Meet Karine Charlebois, an expert facade engineer in our New York office with an intriguing, wide and varied background which has given her the perfect blend of skills to meet the needs for our more specialised work.
You’ve got an unusual / interesting background, tell us more….
I didn’t start out as most facade engineers might, as I originally started out doing a mechanical engineering technology course where I learned welding, conventional and CNC million and turning, technical drawing as well as the design of various mechanical systems. A mechanical engineering degree with research into composite materials followed.
This led to a fascination with Architecture, so I moved to London to study it. From there I worked in an architectural design firm on hotels and interior design and then in another firm where I worked with both architects and engineers designing footbridges. I hadn’t considered structural engineering before, but this peaked my interest.
I wanted to become a registered architect, but I had also had my eyes opened to structural engineering. This was when I moved to Delft in The Netherlands to do a master’s degree where the architecture course has a strong technical focus.
Why facade consulting?
I left Delft in the middle of the economic crisis which meant jobs were thin on the ground so I had to do some thinking.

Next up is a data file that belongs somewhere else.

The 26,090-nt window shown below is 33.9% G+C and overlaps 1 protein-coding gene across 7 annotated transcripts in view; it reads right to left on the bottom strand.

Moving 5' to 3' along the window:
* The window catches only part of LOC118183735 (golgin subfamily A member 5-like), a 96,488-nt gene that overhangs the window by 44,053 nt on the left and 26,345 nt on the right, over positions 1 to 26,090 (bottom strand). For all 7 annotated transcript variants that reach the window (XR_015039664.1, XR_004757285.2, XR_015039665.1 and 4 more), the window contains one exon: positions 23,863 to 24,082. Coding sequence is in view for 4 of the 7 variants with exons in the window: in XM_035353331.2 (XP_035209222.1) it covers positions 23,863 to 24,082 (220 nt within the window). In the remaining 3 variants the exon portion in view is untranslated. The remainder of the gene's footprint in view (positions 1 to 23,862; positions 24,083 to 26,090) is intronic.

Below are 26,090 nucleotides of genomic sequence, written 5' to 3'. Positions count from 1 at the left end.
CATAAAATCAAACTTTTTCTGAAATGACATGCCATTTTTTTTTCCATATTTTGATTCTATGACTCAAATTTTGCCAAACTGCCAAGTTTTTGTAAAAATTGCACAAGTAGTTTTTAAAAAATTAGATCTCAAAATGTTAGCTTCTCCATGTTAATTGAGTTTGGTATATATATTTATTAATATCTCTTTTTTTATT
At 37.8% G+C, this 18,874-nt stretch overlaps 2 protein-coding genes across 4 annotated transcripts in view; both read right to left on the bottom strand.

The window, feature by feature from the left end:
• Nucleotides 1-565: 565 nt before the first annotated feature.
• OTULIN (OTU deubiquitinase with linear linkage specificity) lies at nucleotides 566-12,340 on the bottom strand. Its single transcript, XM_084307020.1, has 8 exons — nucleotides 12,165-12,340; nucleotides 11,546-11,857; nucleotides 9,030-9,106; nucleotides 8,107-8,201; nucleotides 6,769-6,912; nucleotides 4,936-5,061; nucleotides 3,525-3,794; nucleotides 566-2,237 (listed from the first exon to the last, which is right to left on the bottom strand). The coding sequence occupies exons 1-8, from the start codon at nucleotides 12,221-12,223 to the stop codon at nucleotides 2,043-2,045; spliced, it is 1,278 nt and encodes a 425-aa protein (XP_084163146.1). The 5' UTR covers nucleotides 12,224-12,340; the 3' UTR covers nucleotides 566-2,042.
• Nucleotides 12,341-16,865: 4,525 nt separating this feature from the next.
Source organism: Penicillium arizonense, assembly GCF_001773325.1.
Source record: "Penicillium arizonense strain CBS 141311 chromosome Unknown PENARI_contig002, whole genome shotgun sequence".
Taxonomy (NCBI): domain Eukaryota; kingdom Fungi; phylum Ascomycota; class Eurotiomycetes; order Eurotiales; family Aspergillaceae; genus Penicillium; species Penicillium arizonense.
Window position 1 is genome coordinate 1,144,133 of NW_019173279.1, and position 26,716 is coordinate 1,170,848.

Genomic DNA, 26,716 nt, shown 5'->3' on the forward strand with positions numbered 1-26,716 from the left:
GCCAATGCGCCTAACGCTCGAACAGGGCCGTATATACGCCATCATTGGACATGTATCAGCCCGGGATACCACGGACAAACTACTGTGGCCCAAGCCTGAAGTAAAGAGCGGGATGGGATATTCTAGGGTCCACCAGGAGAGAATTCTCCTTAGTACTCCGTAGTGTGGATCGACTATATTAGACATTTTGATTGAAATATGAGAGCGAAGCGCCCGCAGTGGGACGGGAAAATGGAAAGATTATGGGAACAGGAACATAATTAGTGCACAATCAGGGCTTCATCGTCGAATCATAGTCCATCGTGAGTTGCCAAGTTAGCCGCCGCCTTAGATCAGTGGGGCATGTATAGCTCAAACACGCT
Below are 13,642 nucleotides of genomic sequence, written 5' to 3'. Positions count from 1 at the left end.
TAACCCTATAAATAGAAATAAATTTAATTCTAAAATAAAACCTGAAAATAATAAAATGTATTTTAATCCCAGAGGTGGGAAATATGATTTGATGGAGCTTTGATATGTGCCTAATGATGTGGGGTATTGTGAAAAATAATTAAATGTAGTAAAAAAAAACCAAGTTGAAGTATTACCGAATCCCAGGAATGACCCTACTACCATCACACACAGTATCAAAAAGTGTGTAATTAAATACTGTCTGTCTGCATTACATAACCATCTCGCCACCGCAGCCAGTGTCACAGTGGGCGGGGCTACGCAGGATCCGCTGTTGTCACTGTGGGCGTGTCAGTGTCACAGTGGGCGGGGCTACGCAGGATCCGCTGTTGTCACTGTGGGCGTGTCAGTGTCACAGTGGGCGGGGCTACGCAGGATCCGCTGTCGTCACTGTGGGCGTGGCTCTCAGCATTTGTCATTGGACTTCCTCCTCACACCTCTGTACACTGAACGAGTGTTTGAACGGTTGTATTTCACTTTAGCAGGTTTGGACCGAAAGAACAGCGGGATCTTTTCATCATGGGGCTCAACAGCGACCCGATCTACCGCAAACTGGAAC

After some research, I realized that facade consulting is the perfect mix of a number of engineering and architectural disciplines.
Having an architecture background greatly helps understanding the design intent, communicating with the architects as the design develops and being able to produce an aesthetically pleasing end product. While mechanical engineering and structural engineering come in as you have to understand the behavior of the materials, how to support it, its thermal performance and the system of components can be fabricated and connected together.
The research you’ve done, how has that informed how your work?
Doing research develops a rigor in approaching a problem. You learn how important it is to first clearly define your problem and what you want to achieve before jumping into trying to find a solution.
It allows you look critically at what you have done and be able to communicate your ideas, so it is clear to others.
After having lived and worked in different countries, what’s so special about the NY market?
I love that there is a large pool of clients here for whom good design is important and have a desire to be innovative. They bring us challenging projects and make our job so interesting.
What interesting façade work are you currently involved with?
It is quite varied. For three years I’ve been working with a contractor in California on various high-end residential projects taking off-the-shelf systems and adapting them for use in seismic zones in a cost-effective way.
There is also a project to design large cold bent, “extra” fully tempered glass panels which have never been used before. Another really interesting one is a project where the client would like to cover the walls, floor and ceiling of a large room with silvered mirror glass. This has raised lots of issues including slip resistance vs appearance for the floors as well as how to detail the cladding systems to meet code requirements considering the adhesion issues of silvered mirrors.
Article courtesy of Eckersley O’Callaghan